Tuesday 7 May 2013

Sell your Stairlift

Sell Your Lift

Some items in order to recoup some money back after use, hold other complications, where there is an emotional factor in addition to safety issues. I had never had cause to think about this until the death of a friend, but clearly an unwanted stair lift is a product which can present problems.

By definition, aids designed  to transport a person up and down stairs are sadly often required short term. Generally, a stair lift will be purchased for a person experiencing mobility problems in their latter years. When the day comes that the lift is no longer required this can be a real headache.

If a house is to be sold, a younger buyer will almost certainly want the lift taken out. If relatives are staying in the house, it is very understandable that they do not want to look at a still and empty stair lift as a painful reminder of the loss of a loved one.

The brief points below are taken from an excellent article on the subject of stair lift removal and selling second-hand – well worth taking a look.

1)A stair lift is a costly item to buy, but, when wanting to sell, as with most items, one has to be realistic about the second hand value.
2)There is help on hand and a trip to the local council tip is not the first option. 
3)A straight and modern stair lift, manufactured in the past three or four years, can often be removed, checked over, serviced, and having had new batteries, be fitted on a different stair-well.
4)It is essential that the ‘hand’ is the same – that means right or left side of the stairs and that the track length is the same.
Source: http://www.stairliftsdoctor.co.uk/stairlifts-removal/

Curved stair lifts usually present problems as they are a bespoke installation for a particular property. It may be that the only value is in the carriage which may be suitable for use in a new installation using tracks of the same make.

Whist researching the subject, I came across this very tragic story.
One very important word of warningfitting a stair lift is a job for an expert:  NEVER see such a task as a DIY project. Such action caused the tragic death of a six year old boy who was killed whilst playing on a lift whilst visiting his great-grandmother.  The boy’s uncle had removed the lift from another house and fitted it for the grandmother. In his ignorance of the product, the all important ‘hand’ was, not taken into account.  In the old location, the lift was on the left of the stairs but it had been reinstalled on the right. This resulted in the non-functioning of the obstruction cut-out strips. The boy had fallen and caught his head in the mechanism. The safety device would have stopped the lift had they been installed correctly. At the inquest, a forensic engineer said “If the correct procedure had been followed we would not be here today. (“The Shropshire Star” July 2007)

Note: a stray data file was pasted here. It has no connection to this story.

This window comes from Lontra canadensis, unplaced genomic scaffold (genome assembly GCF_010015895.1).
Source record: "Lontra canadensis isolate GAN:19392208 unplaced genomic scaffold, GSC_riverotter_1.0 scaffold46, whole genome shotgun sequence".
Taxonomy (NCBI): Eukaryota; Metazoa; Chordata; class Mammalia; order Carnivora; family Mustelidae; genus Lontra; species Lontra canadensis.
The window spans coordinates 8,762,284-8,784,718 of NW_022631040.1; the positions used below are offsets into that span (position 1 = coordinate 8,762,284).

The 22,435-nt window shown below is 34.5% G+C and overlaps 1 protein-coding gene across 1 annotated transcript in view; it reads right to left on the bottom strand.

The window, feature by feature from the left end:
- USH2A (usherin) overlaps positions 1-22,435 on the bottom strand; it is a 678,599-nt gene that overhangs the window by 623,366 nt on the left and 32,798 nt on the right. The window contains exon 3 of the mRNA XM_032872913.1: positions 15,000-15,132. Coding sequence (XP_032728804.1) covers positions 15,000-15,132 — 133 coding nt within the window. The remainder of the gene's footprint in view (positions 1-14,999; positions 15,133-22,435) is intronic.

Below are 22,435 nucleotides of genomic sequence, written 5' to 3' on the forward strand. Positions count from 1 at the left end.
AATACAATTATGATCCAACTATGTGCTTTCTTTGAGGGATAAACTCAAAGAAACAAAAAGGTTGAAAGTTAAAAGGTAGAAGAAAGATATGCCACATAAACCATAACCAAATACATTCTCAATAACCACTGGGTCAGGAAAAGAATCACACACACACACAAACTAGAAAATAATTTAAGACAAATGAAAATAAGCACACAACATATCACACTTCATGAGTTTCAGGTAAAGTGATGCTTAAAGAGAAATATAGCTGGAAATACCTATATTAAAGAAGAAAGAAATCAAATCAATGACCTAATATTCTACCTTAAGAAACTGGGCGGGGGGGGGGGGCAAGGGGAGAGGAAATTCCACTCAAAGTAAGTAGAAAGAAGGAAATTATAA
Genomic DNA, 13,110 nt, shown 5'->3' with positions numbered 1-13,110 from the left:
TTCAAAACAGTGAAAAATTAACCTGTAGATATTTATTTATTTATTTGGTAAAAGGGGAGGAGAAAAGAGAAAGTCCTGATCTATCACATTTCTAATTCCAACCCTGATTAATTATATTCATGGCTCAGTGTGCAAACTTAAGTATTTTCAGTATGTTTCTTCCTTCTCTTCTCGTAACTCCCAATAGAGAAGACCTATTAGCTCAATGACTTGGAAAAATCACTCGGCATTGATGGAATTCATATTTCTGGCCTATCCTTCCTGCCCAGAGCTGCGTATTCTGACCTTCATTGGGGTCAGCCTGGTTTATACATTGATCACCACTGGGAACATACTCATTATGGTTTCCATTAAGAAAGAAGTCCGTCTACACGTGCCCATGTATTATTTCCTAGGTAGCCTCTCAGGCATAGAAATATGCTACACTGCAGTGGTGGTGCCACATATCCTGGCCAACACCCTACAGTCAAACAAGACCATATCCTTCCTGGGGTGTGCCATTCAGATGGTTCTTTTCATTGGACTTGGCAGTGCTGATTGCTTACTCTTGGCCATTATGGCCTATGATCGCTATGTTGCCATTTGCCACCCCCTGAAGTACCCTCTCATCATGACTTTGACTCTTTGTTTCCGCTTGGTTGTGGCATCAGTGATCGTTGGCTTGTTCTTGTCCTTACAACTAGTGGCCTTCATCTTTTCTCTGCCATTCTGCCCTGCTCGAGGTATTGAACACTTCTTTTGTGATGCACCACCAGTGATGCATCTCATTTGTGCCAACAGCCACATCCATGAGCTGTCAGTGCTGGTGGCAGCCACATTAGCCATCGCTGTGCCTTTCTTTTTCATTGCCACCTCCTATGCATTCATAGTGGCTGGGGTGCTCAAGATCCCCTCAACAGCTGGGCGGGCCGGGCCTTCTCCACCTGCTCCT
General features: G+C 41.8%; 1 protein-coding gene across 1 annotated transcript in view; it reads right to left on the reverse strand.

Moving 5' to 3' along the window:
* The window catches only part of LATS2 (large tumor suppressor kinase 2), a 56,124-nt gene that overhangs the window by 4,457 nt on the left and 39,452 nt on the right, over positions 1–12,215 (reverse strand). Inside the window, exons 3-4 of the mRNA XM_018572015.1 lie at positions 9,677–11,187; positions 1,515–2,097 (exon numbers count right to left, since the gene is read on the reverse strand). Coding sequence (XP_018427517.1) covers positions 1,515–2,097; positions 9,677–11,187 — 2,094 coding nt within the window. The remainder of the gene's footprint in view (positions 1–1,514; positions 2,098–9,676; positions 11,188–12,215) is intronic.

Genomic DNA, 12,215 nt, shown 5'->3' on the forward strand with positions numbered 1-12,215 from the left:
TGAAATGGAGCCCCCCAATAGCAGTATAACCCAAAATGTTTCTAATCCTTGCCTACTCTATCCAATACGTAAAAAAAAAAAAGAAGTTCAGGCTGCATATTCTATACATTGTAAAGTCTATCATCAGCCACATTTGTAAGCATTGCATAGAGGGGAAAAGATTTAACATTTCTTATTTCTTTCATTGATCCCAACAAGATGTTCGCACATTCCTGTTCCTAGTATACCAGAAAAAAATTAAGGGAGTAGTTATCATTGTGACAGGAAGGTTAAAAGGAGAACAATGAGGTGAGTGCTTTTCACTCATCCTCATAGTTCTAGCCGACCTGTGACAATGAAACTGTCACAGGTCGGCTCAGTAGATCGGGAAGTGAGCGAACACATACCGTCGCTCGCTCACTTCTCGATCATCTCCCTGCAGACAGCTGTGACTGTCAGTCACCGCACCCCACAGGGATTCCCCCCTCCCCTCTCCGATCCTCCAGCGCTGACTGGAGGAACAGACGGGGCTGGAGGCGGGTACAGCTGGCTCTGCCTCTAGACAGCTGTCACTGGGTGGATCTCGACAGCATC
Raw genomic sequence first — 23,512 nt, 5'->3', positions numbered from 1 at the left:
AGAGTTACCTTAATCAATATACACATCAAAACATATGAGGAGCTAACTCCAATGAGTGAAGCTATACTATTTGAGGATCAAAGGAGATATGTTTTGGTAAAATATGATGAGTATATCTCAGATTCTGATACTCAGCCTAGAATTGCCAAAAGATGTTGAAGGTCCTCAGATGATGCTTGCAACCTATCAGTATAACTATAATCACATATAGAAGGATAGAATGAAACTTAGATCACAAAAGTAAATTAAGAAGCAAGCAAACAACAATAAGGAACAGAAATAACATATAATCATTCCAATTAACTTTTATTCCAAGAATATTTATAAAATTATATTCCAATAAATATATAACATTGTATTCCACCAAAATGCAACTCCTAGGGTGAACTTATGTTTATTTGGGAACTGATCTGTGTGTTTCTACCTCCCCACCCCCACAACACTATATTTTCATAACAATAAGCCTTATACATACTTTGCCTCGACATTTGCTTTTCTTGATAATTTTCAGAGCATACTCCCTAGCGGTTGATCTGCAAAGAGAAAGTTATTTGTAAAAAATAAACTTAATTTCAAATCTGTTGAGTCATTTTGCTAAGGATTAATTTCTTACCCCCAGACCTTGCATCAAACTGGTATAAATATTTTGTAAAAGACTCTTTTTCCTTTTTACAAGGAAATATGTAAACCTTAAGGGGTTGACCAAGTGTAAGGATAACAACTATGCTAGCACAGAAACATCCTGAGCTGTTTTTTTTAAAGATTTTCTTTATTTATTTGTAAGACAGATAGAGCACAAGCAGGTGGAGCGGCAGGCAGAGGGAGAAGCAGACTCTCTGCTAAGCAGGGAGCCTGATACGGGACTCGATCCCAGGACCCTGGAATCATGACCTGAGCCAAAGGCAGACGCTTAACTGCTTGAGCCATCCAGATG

We live in an age of materialism. Our homes are full of white goods, electrical goods, technology, computers, tablets, smart phones with  ‘apps’  and of course, clothing and food. All are ‘must have’ part of daily life. For some, shopping or ‘consumer therapy’, is a pleasure and even an addiction. I am always staggered to see the number of people camping out overnight outside the large department stores waiting to take part in the buying frenzy of the post Christmas sales in something akin to a stampede or rugby scrum!  For others, shopping is an unwelcomed necessity which they at best tolerate and even choose to avoid wherever possible.

For a long time, consumer law has been based on Caveat emptor – let the buyer beware. This is really a property law principle that controls the sale of real property after the date of closing. The buyer could not recover damages from the seller for defects on the property that rendered the property unfit for ordinary purposes. The only exception was ‘if the seller actively concealed defects or made material misrepresentations amounting to fraud. ‘ This principle is very relevant to selling on Ebay where ‘distance buying’ requires the seller to declare the true condition of an item, such as ‘cracked’ or ‘chipped’ or otherwise not in mint condition.